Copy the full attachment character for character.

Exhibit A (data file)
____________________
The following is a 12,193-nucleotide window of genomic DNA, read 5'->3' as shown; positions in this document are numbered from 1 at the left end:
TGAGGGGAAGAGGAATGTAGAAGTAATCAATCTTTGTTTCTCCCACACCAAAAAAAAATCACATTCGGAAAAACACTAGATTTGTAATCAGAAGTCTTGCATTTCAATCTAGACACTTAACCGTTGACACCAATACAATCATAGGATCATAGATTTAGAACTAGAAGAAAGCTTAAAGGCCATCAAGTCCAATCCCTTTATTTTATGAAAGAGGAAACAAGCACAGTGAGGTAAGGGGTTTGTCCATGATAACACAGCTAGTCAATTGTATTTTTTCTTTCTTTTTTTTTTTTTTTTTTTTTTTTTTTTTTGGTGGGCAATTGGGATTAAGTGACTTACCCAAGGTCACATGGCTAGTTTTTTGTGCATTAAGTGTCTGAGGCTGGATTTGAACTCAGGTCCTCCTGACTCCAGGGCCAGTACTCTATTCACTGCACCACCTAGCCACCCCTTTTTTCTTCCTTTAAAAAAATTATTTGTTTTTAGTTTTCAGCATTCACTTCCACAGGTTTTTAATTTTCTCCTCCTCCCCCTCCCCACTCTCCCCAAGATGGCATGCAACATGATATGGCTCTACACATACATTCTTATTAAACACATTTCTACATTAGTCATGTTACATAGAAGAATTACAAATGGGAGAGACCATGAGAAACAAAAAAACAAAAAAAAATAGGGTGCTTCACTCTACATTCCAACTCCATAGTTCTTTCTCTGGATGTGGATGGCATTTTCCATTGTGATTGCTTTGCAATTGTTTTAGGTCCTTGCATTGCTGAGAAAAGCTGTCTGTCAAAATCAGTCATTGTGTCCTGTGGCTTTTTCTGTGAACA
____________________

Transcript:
The following is a 12,193-nucleotide window of genomic DNA, read 5'->3' as shown; positions in this document are numbered from 1 at the left end:
TGAGGGGAAGAGGAATGTAGAAGTAATCAATCTTTGTTTCTCCCACACCAAAAAAAAATCACATTCGGAAAAACACTAGATTTGTAATCAGAAGTCTTGCATTTCAATCTAGACACTTAACCGTTGACACCAATACAATCATAGGATCATAGATTTAGAACTAGAAGAAAGCTTAAAGGCCATCAAGTCCAATCCCTTTATTTTATGAAAGAGGAAACAAGCACAGTGAGGTAAGGGGTTTGTCCATGATAACACAGCTAGTCAATTGTATTTTTTCTTTCTTTTTTTTTTTTTTTTTTTTTTTTTTTTTTGGTGGGCAATTGGGATTAAGTGACTTACCCAAGGTCACATGGCTAGTTTTTTGTGCATTAAGTGTCTGAGGCTGGATTTGAACTCAGGTCCTCCTGACTCCAGGGCCAGTACTCTATTCACTGCACCACCTAGCCACCCCTTTTTTCTTCCTTTAAAAAAATTATTTGTTTTTAGTTTTCAGCATTCACTTCCACAGGTTTTTAATTTTCTCCTCCTCCCCCTCCCCACTCTCCCCAAGATGGCATGCAACATGATATGGCTCTACACATACATTCTTATTAAACACATTTCTACATTAGTCATGTTACATAGAAGAATTACAAATGGGAGAGACCATGAGAAACAAAAAAACAAAAAAAAATAGGGTGCTTCACTCTACATTCCAACTCCATAGTTCTTTCTCTGGATGTGGATGGCATTTTCCATTGTGATTGCTTTGCAATTGTTTTAGGTCCTTGCATTGCTGAGAAAAGCTGTCTGTCAAAATCAGTCATTGTGTCCTGTGGCTTTTTCTGTGAACA